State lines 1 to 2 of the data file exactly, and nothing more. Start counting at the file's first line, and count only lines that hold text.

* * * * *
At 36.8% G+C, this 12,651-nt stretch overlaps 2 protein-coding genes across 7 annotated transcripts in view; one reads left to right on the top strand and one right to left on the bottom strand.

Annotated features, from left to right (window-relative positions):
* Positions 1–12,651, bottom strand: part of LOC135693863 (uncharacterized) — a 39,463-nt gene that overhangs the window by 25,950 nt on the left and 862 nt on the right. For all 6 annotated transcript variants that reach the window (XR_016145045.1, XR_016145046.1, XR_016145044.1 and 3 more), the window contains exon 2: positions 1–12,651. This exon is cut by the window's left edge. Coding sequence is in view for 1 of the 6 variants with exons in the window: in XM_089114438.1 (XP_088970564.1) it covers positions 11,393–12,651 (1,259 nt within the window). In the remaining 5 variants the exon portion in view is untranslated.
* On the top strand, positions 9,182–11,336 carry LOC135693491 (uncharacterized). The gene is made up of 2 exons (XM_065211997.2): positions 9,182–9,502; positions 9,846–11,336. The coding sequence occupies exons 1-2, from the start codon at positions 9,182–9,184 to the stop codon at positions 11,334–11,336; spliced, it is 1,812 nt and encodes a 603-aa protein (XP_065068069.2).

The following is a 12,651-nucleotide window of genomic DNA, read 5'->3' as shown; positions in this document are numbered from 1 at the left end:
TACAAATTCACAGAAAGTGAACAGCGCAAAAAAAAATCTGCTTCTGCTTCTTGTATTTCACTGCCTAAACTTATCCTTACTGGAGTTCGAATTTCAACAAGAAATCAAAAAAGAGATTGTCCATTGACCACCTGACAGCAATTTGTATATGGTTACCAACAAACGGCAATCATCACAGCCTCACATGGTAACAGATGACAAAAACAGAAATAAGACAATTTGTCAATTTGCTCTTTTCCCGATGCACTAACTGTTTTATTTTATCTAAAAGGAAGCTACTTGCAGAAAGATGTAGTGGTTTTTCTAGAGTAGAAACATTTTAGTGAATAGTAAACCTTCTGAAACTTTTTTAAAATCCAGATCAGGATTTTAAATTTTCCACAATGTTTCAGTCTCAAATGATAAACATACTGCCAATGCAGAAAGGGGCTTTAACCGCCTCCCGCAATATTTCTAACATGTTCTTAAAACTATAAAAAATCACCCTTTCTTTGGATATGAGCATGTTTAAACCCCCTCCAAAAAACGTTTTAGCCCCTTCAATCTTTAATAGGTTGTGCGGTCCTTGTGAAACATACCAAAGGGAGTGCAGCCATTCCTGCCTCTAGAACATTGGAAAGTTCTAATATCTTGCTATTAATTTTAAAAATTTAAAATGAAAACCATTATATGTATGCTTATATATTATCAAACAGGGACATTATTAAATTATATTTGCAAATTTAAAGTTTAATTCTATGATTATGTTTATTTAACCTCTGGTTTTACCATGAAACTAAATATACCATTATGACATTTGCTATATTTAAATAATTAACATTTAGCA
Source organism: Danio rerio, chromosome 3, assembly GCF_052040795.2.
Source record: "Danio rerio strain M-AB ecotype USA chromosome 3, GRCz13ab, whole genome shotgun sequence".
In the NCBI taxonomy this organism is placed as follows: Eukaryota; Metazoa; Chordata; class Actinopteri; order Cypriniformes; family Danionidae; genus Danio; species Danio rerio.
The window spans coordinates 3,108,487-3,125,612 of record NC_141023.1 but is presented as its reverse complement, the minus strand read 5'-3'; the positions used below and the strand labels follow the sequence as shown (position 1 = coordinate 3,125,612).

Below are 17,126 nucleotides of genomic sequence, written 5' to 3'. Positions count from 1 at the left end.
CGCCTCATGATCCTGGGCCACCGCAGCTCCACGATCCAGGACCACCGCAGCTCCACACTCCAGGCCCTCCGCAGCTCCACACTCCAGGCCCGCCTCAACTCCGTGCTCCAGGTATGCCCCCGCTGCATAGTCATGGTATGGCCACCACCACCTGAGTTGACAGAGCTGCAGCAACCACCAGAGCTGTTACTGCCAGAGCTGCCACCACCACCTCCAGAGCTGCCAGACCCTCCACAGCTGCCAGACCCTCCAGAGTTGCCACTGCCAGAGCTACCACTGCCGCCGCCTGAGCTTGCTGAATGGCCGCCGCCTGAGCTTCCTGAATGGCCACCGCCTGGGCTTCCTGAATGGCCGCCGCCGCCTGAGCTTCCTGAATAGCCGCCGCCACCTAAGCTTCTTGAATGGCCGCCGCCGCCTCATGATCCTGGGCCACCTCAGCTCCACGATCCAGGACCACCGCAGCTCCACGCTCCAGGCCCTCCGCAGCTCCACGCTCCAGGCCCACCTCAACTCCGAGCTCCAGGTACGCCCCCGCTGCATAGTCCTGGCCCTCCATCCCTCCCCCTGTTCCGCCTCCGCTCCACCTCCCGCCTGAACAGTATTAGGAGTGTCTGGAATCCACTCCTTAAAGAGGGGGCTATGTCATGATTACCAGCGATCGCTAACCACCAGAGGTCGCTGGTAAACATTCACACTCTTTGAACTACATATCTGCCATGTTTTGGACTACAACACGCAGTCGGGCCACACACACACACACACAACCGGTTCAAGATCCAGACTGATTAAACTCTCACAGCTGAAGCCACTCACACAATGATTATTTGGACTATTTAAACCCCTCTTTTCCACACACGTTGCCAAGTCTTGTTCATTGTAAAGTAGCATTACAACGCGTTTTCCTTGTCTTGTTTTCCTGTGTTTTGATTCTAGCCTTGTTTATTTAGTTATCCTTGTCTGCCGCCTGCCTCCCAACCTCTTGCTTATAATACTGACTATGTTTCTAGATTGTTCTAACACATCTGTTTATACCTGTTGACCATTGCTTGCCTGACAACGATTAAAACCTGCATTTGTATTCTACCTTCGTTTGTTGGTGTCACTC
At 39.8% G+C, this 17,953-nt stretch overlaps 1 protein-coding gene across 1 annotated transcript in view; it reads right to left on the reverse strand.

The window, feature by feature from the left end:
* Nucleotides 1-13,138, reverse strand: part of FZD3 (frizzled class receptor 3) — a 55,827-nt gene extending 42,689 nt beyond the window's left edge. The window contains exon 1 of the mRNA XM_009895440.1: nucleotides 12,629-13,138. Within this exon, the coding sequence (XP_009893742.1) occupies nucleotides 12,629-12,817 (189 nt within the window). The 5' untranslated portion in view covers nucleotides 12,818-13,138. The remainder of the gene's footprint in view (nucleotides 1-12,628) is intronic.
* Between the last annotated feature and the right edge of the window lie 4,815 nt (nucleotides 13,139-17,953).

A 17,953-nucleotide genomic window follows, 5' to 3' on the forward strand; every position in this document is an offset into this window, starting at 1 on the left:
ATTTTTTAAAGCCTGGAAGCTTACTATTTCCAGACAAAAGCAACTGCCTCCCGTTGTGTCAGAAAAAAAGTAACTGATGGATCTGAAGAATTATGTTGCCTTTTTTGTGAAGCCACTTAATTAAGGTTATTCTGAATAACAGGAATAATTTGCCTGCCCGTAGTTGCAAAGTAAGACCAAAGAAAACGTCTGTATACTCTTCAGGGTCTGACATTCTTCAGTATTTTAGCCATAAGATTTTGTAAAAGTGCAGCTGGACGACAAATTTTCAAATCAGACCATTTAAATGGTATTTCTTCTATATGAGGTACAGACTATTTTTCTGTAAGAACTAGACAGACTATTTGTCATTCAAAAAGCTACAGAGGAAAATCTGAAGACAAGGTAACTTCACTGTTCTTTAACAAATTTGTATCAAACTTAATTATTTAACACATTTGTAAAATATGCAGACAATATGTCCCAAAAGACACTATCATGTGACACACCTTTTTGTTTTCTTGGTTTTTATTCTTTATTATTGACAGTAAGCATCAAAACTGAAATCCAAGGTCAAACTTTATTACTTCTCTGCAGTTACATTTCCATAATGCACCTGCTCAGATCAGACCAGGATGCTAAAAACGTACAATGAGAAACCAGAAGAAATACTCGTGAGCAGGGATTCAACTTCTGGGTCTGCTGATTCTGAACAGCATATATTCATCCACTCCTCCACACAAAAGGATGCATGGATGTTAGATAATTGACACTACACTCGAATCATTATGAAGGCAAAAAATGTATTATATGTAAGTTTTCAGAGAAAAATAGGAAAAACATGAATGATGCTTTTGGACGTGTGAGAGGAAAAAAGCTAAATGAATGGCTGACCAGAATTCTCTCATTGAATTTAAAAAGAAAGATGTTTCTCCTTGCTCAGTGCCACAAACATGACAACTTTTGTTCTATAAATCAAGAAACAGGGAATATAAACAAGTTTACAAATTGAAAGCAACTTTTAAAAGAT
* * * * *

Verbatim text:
At 36.8% G+C, this 12,651-nt stretch overlaps 2 protein-coding genes across 7 annotated transcripts in view; one reads left to right on the top strand and one right to left on the bottom strand.

Annotated features, from left to right (window-relative positions):